Best example of Politico headline bungee: “The GOP’s 24-hour meltdown.” That’s the headline. Right beneath it: “Trump’s promise to unify the Republican Party is in tatters, as an all-out civil war grips the GOP.” Then the story, which is different. It says that tensions are high, and that Trump and Paul Ryan have agreed to meet. No meltdown as of yet. The situation is more like a volcano’s lip when the rocks start shaking; or, to switch metaphors, like a creaking ice floe when the cracks widen.
I was really hoping for that civil war. But I said to myself, “It’s a Politico headline, so it isn’t true.” And it wasn't.
Most easily believed statement of motive: Plutocrat and fundraiser Ken Langone, on why he didn’t support Ted Cruz: “I couldn’t do it because I just don’t like the guy.” The article, which was about Cruz and Wall Street, added that Langone was “echoing sentiments uttered privately by executives all over the financial industry.”
Best use of “you know”: Trump, after reading The National Enquirer, on Ted Cruz: “His father was with Lee Harvey Oswald prior to Oswald’s being, you know, shot.”
Most ominous word for Trump watchers: “Ceiling,” as in demographic changes impose “a ceiling on him [Trump] that appears almost unbreakable.” Last summer we heard about Trump’s ceiling with Republican voters. That figure was 25 percent, and then 35 percent, and now NBC News/Survey Monkey has him at 56 percent. But a ceiling shouldn’t move.
Today we’re told the general public is too dark and female for Trump to get anywhere. I’m not saying that’s untrue, but let’s wait. He’s going to try plenty of things, and right now “ceiling” feels like asking for it.
Happiest Republican voter: Jeff Walls, 53, of Flowood, Miss. He said, “I want to see Trump go up there and do damage to the Republican Party.”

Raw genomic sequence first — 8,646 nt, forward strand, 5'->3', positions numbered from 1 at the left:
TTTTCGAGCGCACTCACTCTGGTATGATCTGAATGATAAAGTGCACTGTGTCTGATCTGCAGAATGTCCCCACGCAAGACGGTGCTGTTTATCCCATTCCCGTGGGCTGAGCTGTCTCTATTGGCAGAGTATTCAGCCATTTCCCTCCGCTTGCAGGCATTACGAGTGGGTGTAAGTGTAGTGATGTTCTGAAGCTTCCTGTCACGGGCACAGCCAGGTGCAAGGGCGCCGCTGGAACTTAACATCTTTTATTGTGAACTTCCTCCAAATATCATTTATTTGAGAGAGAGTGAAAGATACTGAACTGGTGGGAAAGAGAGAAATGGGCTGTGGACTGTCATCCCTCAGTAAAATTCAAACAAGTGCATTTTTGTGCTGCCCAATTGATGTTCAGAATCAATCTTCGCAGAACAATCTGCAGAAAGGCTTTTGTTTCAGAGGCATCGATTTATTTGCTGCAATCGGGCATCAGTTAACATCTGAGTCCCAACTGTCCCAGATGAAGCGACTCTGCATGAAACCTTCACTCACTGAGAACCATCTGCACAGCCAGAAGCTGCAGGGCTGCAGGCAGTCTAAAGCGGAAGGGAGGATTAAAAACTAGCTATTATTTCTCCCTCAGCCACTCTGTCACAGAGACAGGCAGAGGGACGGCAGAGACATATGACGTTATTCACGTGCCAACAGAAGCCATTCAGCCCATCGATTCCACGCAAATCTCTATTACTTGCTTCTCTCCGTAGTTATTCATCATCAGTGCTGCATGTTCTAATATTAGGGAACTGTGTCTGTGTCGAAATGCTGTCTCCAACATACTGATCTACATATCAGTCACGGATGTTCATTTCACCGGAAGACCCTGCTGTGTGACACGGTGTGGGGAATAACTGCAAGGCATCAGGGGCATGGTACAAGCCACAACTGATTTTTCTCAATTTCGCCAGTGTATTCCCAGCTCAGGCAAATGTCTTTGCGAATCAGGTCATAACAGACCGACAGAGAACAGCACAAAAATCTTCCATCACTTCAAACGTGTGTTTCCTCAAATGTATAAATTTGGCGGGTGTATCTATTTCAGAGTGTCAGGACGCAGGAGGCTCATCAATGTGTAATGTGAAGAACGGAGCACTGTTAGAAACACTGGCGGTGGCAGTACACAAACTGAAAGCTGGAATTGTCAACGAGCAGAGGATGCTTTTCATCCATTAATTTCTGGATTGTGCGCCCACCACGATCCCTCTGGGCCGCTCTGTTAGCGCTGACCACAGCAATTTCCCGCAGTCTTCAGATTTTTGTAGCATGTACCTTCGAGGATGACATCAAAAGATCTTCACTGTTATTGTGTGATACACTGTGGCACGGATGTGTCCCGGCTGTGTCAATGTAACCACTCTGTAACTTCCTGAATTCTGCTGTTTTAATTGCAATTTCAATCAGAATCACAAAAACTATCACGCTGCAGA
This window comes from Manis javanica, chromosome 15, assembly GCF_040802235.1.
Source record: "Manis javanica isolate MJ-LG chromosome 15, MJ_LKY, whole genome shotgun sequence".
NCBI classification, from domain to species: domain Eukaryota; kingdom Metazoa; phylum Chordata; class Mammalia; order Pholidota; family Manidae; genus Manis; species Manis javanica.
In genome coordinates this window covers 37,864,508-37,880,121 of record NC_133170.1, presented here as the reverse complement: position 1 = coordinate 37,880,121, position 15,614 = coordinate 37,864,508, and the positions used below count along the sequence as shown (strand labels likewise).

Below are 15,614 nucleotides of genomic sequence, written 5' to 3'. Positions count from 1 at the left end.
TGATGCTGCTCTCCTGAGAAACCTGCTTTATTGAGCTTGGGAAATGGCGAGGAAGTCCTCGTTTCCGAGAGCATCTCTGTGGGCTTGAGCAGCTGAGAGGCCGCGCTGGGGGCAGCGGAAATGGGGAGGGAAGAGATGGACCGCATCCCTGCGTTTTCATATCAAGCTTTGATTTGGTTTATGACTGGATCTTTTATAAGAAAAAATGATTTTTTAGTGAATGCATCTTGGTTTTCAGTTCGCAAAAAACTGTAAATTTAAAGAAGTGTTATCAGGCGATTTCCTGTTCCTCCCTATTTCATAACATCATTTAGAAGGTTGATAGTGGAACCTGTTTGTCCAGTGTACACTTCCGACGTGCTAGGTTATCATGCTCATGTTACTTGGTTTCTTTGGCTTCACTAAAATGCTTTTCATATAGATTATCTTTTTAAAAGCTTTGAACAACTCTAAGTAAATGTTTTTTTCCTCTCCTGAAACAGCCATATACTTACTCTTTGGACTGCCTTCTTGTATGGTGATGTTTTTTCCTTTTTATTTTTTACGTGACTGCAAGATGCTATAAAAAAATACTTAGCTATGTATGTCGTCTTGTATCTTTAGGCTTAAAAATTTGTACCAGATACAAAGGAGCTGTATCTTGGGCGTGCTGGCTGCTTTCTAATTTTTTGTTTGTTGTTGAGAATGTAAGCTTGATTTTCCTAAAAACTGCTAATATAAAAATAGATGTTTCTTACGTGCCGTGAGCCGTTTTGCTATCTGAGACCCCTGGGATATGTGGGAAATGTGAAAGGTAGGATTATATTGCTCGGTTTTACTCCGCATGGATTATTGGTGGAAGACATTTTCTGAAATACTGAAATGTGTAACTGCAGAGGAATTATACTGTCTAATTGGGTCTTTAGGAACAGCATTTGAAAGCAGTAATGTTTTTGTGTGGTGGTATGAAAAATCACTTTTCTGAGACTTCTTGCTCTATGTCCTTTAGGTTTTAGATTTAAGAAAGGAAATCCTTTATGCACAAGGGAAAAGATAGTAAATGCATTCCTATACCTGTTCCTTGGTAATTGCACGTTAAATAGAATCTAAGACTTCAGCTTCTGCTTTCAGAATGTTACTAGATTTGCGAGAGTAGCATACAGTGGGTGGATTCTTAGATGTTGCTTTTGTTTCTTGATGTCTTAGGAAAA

Most piquant analogy: A Trump ally on the Iowa caucus: “The Iowa team did an amazing job with the tools that they had, but that’s like saying that Al Qaeda did an amazing job in a battle with the U.S. Army because some Al Qaeda fighters didn’t get killed.”
Most poignant headline: From The Washington Post, March 1: “The GOP has two weeks to take down Donald Trump.”
Most poignant quote: “This is just re-running Wisconsin. We have a blueprint and it works.” That’s a "Cruz adviser” looking ahead to the Indiana primary. The person was smart enough not to give his or her name.
Second-most poignant quote: A "Rubio insider” on why Marco Rubio was holding off from supporting Ted Cruz: “But what Marco isn’t going to do is just endorse Ted, watch Trump win anyway, and then, in four years, watch Cruz use Marco’s endorsement against him if they both run for president again.” Cruz would do that. And Rubio thinks he’s running for president again. Of a party where people will care about either of them.
Best example of the lessons taught by time: Politico in February, right after Trump lost the Iowa caucus: “By the time his campaign began investing in voter data and targeting analytics, his rivals for the GOP nomination—particularly Iowa winner Ted Cruz and third-place finisher Marco Rubio—had spent millions building sophisticated voter-targeting machines.” Politico Magazine in March, right after Rubio lost Florida: “And when Rubio stumbled, as all candidates do, there was no infrastructure to catch him, no field program to lift his support, no base to fall back upon.” No millions spent on sophisticated voter-targeting machines.
Best name seen in a news story: Faith Sheptoski-Forbush of Romulus, Mich. She’s a Trump supporter, but nobody’s perfect.
Statement most in need of being put on the record: “The Republican electorate is not a bunch of completely ignorant fools.” Steve from Temecula, Calif., wanted to say this to Mitt Romney.
Saddest job description: “…advises a super PAC of experienced Republican digital strategists that calls itself #NeverTrump…”
—Follow C.T. May on Twitter: @CTMay3